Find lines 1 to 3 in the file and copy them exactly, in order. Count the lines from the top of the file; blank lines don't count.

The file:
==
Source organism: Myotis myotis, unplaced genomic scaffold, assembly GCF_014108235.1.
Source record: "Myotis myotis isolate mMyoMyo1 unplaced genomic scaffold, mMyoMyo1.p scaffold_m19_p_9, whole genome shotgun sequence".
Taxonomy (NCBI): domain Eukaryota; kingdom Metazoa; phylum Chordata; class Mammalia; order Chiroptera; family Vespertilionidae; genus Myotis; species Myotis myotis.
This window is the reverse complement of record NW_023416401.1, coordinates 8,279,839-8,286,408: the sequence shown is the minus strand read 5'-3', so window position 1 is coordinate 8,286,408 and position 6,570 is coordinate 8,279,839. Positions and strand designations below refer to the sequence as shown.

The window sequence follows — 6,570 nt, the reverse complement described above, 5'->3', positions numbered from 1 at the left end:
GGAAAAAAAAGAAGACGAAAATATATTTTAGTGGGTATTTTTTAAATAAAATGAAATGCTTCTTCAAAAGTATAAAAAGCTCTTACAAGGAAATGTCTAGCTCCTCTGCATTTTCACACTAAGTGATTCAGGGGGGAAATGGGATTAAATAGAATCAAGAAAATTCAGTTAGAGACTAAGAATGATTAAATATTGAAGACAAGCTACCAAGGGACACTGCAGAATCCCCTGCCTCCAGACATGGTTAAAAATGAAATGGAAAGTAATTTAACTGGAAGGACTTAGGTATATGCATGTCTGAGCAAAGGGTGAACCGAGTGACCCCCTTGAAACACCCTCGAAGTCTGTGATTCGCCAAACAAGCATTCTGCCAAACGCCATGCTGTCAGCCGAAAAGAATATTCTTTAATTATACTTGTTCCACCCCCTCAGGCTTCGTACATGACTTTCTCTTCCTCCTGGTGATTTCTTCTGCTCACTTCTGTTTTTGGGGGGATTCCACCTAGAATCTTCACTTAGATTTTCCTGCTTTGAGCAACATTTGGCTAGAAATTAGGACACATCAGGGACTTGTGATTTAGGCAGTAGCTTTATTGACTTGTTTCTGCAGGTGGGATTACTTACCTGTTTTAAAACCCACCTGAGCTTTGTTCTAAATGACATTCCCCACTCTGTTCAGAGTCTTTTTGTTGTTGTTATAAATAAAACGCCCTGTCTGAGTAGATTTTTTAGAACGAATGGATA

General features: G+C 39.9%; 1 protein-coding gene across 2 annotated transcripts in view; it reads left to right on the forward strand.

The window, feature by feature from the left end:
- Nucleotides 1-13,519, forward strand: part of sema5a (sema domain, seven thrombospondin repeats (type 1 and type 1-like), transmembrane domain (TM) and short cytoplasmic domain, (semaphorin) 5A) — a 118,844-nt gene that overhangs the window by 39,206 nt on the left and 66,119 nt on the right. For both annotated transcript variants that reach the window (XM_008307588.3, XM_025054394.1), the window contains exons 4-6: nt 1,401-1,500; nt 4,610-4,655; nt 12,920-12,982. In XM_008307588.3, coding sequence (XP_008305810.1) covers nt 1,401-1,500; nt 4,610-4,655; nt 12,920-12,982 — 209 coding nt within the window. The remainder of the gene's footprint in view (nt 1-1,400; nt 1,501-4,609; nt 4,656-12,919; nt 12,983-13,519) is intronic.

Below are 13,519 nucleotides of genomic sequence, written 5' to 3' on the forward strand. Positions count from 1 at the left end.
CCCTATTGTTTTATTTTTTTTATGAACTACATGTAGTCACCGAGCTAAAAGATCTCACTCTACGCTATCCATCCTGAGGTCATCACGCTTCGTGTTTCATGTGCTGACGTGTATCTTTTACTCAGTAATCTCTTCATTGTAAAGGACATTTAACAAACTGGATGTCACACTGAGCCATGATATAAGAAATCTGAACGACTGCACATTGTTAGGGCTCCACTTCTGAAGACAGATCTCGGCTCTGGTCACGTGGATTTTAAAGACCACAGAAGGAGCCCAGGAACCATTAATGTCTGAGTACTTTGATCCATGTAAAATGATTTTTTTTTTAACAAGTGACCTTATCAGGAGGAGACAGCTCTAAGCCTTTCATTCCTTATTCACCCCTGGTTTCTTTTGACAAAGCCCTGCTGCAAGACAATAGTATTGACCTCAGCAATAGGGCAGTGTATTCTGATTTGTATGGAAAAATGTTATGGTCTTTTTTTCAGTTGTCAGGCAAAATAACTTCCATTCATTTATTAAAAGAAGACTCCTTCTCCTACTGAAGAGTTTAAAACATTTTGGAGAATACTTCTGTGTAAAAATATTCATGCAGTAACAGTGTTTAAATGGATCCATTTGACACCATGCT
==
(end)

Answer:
Source organism: Myotis myotis, unplaced genomic scaffold, assembly GCF_014108235.1.
Source record: "Myotis myotis isolate mMyoMyo1 unplaced genomic scaffold, mMyoMyo1.p scaffold_m19_p_9, whole genome shotgun sequence".
Taxonomy (NCBI): domain Eukaryota; kingdom Metazoa; phylum Chordata; class Mammalia; order Chiroptera; family Vespertilionidae; genus Myotis; species Myotis myotis.